Mixing doses may also provide stronger protection that outlasts that of traditional approaches. Vaccines help teach the immune system about the pathogen that causes the disease and enable it to mount an effective response. However, as explained, it can sometimes mistakenly respond to the harmless virus delivering the vaccine. But, mixing types of vaccines increases the immune response to coronavirus rather than the vector. A pre-COVID-19 example of this was the Johnson & Johnson Ebola vaccine. The first dose uses an adenovirus, while the second uses a viral vector, in this case, a modified poxvirus. The scientists selected this approach because of the long-lasting protection it provided. Scientists have now investigated the effects of mixing and matching COVOD-19 vaccine booster doses. They enrolled almost 500 individuals who had received an initial COVID-19 vaccination of Pfizer-BioNTech, Moderna, or the Johnson & Johnson vaccine. The participants received a booster shot of either the same or a different vaccine. The researchers found that all the participants produced an antibody response. However, those who received a booster of a different vaccine had similar or increased levels. Therefore, mixing vaccines has no detrimental effects on the immune system and, in many cases, prompts a stronger reaction.

4. Combining vaccines could help against COVID-19 variants

Since the pandemic began, multiple variants of COVID-19 have emerged. A mixed vaccine regimen could help foster an immune response that covers new variants and offers people comprehensive protection. Vaccines may protect against numerous coronavirus variants in the future, and mixing these could confer broad collective immunity. This approach would make it far more difficult for COVID-19 variants to spread or for new ones to emerge. One such example is from Moderna. The pharmaceutical company has recently announced that their new version of their original COVID-19 vaccine seems to provide better and more long-lasting protection against variants. The new bivalent vaccine targets the original coronavirus strain and the beta variant. Initial study results suggest that it produces high levels of antibodies that can neutralize the viruses, and the protection extends for months. However, the results have not been independently peer-reviewed as yet. So, although these results are encouraging, the approach needs further research to confirm its benefits.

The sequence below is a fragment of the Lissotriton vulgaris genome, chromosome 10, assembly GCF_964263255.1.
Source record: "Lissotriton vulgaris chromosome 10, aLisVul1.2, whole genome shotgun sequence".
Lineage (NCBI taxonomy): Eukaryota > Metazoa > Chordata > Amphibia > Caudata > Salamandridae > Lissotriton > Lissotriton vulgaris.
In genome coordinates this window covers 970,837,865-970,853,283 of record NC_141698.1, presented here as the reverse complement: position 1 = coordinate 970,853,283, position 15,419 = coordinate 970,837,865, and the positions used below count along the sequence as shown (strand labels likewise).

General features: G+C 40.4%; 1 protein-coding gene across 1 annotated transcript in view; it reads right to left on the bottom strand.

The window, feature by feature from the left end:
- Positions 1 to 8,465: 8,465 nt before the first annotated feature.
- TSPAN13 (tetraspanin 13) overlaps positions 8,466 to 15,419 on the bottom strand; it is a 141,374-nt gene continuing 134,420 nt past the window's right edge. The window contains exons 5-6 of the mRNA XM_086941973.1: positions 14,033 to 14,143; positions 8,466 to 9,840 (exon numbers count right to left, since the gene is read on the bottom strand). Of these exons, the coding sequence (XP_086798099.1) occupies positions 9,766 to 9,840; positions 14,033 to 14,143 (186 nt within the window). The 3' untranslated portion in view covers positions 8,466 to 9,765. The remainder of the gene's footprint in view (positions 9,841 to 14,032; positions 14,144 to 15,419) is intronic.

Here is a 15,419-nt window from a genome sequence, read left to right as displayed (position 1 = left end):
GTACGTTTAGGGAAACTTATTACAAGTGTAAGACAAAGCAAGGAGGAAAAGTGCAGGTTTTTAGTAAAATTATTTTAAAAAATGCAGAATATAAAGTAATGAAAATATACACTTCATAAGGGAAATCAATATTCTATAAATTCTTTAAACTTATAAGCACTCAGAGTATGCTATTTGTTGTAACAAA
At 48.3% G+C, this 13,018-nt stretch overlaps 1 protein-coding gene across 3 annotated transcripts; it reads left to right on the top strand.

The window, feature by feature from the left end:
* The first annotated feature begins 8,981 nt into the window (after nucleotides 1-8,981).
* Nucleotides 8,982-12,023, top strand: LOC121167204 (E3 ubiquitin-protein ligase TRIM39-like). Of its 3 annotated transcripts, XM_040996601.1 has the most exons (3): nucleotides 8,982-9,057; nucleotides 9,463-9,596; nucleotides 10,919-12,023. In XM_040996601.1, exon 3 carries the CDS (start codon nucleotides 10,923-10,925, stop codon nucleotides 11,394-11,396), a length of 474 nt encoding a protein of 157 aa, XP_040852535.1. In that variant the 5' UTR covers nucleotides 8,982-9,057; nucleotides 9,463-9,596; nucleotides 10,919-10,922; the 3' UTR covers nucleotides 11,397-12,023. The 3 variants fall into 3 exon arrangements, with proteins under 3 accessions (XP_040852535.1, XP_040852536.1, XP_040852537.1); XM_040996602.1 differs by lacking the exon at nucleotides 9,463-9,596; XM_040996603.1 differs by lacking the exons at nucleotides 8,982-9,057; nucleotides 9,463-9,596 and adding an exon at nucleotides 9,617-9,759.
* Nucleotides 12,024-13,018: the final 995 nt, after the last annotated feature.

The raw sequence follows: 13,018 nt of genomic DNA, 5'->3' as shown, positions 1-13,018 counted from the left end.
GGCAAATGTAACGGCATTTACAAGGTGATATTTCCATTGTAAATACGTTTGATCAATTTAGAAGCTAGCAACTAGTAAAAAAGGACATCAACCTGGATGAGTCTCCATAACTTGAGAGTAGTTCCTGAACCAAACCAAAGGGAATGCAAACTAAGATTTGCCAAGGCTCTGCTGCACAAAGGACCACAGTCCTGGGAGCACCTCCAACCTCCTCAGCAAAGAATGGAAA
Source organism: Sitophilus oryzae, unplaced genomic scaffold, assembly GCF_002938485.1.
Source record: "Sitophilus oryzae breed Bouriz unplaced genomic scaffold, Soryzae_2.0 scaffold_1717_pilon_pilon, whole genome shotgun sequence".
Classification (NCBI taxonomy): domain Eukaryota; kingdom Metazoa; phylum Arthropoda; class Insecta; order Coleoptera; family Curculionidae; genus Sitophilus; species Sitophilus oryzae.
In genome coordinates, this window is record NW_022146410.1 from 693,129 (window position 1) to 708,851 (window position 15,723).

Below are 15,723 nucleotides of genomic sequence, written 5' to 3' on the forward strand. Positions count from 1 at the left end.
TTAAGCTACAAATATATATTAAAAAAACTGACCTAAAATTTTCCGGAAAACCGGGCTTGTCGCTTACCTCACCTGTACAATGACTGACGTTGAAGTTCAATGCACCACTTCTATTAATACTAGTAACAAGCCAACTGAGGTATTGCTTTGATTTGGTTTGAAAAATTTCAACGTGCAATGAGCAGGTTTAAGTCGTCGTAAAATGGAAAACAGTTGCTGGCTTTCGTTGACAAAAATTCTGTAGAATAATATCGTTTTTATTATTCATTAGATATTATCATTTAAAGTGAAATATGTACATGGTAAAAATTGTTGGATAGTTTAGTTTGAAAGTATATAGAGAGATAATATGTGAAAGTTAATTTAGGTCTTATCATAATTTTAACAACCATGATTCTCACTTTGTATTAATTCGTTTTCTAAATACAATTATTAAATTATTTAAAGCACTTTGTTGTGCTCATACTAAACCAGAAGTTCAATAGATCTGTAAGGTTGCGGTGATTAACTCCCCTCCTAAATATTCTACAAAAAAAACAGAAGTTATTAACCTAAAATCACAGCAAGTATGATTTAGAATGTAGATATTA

5. Mixing and matching means greater flexibility

One of the greatest challenges of the pandemic has been vaccine roll-out on a global scale. But a mixed vaccine approach offers more flexibility and allows for speedier distribution.

Countries have had different success rates with their vaccination programs. For example, the UK and USA have managed to vaccinate large portions of their populations, whereas other countries have struggled. This is partly due to supply inequalities and issues with vaccine distribution, and problems with the cold chain—the process of keeping vaccines at a stable temperature throughout transport and storage.

A mixed vaccine approach would allow countries to use different types of vaccines, depending on what's available. It would also be easier to store and transport different vaccines, as they wouldn't all need to be kept at ultra-low temperatures.

For example, the Pfizer vaccine requires stringent storage at -70 degrees Celsius (-94 Fahrenheit), while the Moderna vaccine is lower maintenance and requires -20 degrees Celsius (-4 Fahrenheit). In contrast, the storage of the Johnson & Johnson vaccine is comparatively warm at around 2 degrees Celsius or 36 degrees Fahrenheit.

A mixed vaccine approach could help supply vaccines to people in hard-to-reach areas with little infrastructure. It would also be beneficial in cases where electric power is scarce or unavailable.